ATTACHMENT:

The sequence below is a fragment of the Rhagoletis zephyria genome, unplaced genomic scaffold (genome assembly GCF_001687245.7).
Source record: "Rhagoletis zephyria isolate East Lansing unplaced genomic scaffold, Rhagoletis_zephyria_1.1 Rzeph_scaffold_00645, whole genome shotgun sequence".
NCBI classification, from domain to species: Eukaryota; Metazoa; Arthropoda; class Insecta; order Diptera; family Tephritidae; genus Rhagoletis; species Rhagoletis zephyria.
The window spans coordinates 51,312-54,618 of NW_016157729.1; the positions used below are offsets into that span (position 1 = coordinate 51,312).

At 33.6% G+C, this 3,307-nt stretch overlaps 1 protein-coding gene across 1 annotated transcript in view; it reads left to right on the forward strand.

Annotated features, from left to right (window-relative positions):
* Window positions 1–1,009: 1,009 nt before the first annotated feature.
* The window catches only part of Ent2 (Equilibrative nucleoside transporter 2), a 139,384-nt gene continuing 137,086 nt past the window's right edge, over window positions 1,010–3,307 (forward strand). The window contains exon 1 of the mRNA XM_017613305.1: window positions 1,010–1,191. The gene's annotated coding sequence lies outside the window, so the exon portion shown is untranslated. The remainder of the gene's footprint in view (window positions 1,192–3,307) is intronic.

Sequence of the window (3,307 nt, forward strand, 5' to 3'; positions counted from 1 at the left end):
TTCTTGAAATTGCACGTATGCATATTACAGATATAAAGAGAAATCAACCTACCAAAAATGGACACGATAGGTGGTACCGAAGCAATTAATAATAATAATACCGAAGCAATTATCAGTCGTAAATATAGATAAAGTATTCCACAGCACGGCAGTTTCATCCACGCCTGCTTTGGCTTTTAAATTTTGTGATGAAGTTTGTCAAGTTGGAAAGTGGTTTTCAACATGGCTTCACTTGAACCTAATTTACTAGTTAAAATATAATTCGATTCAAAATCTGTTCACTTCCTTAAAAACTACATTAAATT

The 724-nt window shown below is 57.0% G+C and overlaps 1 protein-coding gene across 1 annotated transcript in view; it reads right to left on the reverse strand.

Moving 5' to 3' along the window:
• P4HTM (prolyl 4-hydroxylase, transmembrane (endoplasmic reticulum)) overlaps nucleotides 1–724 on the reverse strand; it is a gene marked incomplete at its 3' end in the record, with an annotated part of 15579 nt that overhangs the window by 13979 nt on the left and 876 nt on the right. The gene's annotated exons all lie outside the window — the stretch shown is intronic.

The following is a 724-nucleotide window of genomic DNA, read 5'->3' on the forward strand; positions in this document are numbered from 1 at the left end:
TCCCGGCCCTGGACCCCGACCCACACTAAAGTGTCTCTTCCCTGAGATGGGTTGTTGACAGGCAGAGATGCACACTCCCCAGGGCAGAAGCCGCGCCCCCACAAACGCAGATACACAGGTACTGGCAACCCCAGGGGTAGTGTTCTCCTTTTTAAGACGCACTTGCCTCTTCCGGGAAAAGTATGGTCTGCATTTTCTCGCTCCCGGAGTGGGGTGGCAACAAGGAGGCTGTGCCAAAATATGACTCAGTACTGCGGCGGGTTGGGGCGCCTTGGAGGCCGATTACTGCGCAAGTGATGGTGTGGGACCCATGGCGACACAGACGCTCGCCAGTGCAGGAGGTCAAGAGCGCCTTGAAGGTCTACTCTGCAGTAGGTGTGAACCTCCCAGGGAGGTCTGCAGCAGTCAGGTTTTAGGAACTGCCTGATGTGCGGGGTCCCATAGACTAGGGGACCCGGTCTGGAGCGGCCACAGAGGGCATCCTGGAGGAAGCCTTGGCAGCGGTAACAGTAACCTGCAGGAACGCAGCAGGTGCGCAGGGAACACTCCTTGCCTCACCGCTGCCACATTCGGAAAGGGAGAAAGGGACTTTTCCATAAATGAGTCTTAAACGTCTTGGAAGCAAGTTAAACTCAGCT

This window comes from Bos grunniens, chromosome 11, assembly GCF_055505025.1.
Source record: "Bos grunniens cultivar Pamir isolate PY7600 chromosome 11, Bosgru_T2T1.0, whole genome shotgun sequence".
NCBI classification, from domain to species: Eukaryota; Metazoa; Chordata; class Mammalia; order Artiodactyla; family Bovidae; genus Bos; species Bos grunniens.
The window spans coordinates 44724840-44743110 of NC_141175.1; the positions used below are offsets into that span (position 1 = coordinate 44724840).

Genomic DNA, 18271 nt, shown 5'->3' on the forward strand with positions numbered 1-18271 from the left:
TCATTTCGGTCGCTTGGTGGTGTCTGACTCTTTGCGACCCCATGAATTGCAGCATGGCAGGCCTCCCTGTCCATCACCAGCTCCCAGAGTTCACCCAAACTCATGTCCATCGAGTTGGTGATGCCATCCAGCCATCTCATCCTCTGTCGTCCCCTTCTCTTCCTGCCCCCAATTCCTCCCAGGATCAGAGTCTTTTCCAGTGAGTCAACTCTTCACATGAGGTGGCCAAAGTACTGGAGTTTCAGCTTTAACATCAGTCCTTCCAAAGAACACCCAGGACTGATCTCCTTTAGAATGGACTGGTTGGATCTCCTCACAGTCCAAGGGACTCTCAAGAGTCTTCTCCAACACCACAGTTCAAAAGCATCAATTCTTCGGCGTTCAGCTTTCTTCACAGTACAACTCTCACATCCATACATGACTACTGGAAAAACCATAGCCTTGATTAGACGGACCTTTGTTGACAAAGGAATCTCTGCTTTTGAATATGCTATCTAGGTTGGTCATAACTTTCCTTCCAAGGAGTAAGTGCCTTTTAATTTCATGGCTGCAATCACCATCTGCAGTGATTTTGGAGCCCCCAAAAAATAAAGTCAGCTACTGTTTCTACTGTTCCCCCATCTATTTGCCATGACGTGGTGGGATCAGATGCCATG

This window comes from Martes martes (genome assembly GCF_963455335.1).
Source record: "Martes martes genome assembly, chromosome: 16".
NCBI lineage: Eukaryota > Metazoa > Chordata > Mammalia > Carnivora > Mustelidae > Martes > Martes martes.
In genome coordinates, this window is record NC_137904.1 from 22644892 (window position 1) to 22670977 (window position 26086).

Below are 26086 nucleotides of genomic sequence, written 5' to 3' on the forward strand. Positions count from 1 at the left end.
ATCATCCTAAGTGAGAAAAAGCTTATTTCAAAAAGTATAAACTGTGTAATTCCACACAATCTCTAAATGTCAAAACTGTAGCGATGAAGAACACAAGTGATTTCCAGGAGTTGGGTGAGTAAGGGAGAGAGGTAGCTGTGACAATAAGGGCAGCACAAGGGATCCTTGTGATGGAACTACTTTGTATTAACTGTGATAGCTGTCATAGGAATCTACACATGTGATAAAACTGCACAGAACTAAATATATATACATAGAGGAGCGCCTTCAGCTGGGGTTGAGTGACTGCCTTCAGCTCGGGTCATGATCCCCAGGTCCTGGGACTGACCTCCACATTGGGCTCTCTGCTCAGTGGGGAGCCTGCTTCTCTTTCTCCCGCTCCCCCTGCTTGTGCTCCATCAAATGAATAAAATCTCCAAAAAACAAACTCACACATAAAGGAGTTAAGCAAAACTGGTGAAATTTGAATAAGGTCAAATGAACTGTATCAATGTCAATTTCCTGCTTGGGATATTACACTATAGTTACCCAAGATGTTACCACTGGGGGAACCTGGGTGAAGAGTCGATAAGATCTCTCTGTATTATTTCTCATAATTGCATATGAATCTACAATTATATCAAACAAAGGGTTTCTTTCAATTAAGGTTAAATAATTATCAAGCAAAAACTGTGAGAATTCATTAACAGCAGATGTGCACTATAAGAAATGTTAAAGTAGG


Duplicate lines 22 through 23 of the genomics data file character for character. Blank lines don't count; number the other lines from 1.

This window comes from Martes martes (genome assembly GCF_963455335.1).
Source record: "Martes martes genome assembly, chromosome: 16".